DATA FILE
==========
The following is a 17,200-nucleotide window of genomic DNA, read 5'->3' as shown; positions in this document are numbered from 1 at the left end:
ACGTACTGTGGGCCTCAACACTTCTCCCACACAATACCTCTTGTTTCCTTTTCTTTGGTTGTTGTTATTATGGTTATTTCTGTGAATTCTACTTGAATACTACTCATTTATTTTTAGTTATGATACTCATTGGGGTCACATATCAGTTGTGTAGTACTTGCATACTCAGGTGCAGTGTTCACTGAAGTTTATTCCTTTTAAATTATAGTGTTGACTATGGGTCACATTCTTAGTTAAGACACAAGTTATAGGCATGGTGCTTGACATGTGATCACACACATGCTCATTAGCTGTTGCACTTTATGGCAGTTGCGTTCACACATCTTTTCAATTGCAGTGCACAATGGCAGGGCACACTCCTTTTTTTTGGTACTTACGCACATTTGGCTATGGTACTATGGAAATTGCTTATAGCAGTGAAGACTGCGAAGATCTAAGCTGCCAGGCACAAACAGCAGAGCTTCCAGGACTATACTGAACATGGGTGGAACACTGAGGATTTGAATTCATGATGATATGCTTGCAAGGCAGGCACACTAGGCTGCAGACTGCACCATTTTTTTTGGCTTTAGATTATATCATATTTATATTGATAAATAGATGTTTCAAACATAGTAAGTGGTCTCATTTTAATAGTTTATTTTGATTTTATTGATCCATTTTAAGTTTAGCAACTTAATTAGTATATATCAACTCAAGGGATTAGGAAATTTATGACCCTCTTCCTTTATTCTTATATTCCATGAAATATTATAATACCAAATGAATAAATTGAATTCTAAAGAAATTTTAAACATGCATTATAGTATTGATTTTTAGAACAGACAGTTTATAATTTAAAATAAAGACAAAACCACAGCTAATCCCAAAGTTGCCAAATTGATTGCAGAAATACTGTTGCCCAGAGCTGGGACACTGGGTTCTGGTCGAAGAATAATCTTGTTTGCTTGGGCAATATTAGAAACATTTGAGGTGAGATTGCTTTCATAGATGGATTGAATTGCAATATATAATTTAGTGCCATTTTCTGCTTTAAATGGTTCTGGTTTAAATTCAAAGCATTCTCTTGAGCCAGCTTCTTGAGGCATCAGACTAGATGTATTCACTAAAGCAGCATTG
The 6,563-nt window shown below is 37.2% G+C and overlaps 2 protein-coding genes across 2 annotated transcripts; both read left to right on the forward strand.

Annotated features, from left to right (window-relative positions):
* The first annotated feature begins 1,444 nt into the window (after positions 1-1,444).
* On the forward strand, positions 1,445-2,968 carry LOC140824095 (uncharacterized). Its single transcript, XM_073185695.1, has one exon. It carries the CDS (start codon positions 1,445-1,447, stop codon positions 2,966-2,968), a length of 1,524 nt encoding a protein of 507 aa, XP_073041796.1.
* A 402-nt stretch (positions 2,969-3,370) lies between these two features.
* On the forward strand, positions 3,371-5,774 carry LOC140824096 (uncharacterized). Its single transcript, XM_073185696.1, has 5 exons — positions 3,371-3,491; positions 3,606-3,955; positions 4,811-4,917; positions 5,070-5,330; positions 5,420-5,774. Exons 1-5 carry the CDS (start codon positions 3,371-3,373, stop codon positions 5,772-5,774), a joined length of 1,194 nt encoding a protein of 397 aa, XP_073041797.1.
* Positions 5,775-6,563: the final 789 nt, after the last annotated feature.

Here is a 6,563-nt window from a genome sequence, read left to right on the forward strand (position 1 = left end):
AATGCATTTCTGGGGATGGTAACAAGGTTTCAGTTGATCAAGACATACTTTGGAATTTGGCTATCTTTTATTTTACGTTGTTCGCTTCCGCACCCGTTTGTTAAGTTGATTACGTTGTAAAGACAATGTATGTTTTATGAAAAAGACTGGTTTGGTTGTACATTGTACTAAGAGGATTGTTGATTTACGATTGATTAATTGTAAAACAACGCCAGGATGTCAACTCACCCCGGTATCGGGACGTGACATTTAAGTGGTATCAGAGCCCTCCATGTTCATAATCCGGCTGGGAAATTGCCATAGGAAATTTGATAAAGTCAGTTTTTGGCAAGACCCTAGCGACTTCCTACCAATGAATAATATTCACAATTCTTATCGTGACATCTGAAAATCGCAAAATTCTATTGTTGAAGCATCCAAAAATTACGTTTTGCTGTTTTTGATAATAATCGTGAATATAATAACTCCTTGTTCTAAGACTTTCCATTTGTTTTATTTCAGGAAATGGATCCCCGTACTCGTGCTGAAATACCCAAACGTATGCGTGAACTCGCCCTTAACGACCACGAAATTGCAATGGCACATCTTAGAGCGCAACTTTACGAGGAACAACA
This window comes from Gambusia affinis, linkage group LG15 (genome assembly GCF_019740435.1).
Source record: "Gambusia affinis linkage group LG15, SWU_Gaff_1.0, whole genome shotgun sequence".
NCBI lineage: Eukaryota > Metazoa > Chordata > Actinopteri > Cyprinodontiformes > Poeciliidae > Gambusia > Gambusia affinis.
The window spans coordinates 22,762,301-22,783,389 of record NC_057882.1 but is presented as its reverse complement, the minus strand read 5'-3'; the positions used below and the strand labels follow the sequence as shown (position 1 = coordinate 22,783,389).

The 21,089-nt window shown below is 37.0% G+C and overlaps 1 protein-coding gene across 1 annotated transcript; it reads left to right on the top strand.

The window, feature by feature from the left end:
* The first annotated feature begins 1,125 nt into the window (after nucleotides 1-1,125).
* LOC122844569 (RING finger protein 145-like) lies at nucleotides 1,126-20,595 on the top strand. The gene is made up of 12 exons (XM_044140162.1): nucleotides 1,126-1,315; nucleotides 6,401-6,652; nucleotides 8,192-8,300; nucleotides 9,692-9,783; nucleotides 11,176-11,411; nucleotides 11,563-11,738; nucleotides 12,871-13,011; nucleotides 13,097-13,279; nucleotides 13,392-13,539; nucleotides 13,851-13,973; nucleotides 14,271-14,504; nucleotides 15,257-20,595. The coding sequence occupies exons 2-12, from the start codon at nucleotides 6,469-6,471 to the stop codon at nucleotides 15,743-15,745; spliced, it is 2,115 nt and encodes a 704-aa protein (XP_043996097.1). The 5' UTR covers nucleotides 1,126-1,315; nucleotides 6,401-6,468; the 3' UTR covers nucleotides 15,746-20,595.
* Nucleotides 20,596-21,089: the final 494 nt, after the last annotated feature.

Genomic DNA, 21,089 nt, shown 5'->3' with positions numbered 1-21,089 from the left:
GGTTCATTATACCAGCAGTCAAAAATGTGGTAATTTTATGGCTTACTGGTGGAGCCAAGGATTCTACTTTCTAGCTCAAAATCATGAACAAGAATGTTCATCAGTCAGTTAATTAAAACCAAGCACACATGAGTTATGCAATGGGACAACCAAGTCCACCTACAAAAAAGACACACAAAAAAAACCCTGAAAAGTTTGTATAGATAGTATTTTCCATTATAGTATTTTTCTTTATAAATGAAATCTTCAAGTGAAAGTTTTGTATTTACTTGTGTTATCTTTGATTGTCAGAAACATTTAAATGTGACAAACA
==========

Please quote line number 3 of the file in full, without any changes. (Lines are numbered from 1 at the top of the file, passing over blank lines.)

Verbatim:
The 6,563-nt window shown below is 37.2% G+C and overlaps 2 protein-coding genes across 2 annotated transcripts; both read left to right on the forward strand.